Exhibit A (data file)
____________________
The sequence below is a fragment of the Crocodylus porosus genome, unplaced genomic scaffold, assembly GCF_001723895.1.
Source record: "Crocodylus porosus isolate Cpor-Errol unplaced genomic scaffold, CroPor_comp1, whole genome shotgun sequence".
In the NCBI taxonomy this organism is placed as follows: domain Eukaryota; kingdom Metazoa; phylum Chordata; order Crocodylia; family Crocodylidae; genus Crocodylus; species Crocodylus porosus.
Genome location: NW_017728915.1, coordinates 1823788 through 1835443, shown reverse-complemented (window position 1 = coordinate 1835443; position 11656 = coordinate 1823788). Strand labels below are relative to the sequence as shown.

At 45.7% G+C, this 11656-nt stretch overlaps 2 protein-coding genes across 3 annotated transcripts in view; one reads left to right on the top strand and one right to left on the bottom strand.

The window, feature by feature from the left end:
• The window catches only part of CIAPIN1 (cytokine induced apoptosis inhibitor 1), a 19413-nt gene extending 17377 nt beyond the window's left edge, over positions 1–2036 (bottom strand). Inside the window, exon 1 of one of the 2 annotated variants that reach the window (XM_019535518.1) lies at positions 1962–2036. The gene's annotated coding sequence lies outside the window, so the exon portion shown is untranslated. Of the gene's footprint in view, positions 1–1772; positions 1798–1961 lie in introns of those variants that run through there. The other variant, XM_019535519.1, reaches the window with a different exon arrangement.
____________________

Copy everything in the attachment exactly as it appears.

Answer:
The sequence below is a fragment of the Crocodylus porosus genome, unplaced genomic scaffold, assembly GCF_001723895.1.
Source record: "Crocodylus porosus isolate Cpor-Errol unplaced genomic scaffold, CroPor_comp1, whole genome shotgun sequence".
In the NCBI taxonomy this organism is placed as follows: domain Eukaryota; kingdom Metazoa; phylum Chordata; order Crocodylia; family Crocodylidae; genus Crocodylus; species Crocodylus porosus.
Genome location: NW_017728915.1, coordinates 1823788 through 1835443, shown reverse-complemented (window position 1 = coordinate 1835443; position 11656 = coordinate 1823788). Strand labels below are relative to the sequence as shown.

At 45.7% G+C, this 11656-nt stretch overlaps 2 protein-coding genes across 3 annotated transcripts in view; one reads left to right on the top strand and one right to left on the bottom strand.

The window, feature by feature from the left end:
• The window catches only part of CIAPIN1 (cytokine induced apoptosis inhibitor 1), a 19413-nt gene extending 17377 nt beyond the window's left edge, over positions 1–2036 (bottom strand). Inside the window, exon 1 of one of the 2 annotated variants that reach the window (XM_019535518.1) lies at positions 1962–2036. The gene's annotated coding sequence lies outside the window, so the exon portion shown is untranslated. Of the gene's footprint in view, positions 1–1772; positions 1798–1961 lie in introns of those variants that run through there. The other variant, XM_019535519.1, reaches the window with a different exon arrangement.